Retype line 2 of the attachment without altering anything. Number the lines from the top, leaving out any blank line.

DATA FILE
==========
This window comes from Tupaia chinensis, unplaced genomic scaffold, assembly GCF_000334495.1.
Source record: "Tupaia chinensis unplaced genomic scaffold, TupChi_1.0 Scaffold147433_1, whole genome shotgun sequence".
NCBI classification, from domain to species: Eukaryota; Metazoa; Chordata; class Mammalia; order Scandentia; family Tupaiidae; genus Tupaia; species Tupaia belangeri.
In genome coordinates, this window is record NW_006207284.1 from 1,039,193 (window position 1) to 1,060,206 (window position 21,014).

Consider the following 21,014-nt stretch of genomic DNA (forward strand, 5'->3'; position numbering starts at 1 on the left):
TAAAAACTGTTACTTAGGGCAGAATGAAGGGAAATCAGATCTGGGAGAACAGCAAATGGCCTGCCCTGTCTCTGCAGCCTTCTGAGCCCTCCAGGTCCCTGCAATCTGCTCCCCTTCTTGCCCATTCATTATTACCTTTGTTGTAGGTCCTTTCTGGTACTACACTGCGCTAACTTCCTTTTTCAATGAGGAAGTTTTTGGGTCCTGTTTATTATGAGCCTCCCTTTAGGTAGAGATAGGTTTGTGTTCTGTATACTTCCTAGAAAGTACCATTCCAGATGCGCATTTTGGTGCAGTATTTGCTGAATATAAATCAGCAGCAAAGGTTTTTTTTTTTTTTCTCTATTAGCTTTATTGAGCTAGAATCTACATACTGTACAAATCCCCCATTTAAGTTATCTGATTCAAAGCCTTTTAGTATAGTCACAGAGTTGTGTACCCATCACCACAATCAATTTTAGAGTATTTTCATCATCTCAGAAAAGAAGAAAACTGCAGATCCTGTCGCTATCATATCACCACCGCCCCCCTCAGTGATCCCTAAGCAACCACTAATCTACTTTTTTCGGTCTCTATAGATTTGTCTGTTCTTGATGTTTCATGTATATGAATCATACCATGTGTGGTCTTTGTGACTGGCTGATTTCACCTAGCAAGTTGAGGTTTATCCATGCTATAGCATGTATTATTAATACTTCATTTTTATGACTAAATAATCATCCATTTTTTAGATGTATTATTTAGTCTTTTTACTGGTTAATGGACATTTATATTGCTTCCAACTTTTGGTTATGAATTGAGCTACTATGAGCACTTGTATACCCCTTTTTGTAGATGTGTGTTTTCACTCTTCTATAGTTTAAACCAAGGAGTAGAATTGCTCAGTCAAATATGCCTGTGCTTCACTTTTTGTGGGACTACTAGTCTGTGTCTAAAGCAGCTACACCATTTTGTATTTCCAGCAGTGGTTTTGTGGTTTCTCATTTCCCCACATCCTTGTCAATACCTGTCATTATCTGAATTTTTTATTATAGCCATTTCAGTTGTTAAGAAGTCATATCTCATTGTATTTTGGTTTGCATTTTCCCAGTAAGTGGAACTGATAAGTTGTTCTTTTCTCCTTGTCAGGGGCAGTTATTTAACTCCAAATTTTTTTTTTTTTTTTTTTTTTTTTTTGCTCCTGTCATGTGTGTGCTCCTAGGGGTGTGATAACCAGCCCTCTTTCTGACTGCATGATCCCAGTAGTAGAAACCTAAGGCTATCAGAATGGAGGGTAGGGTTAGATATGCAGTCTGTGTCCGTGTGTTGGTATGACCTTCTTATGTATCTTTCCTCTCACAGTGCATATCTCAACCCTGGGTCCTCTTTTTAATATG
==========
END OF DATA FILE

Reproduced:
Source record: "Tupaia chinensis unplaced genomic scaffold, TupChi_1.0 Scaffold147433_1, whole genome shotgun sequence".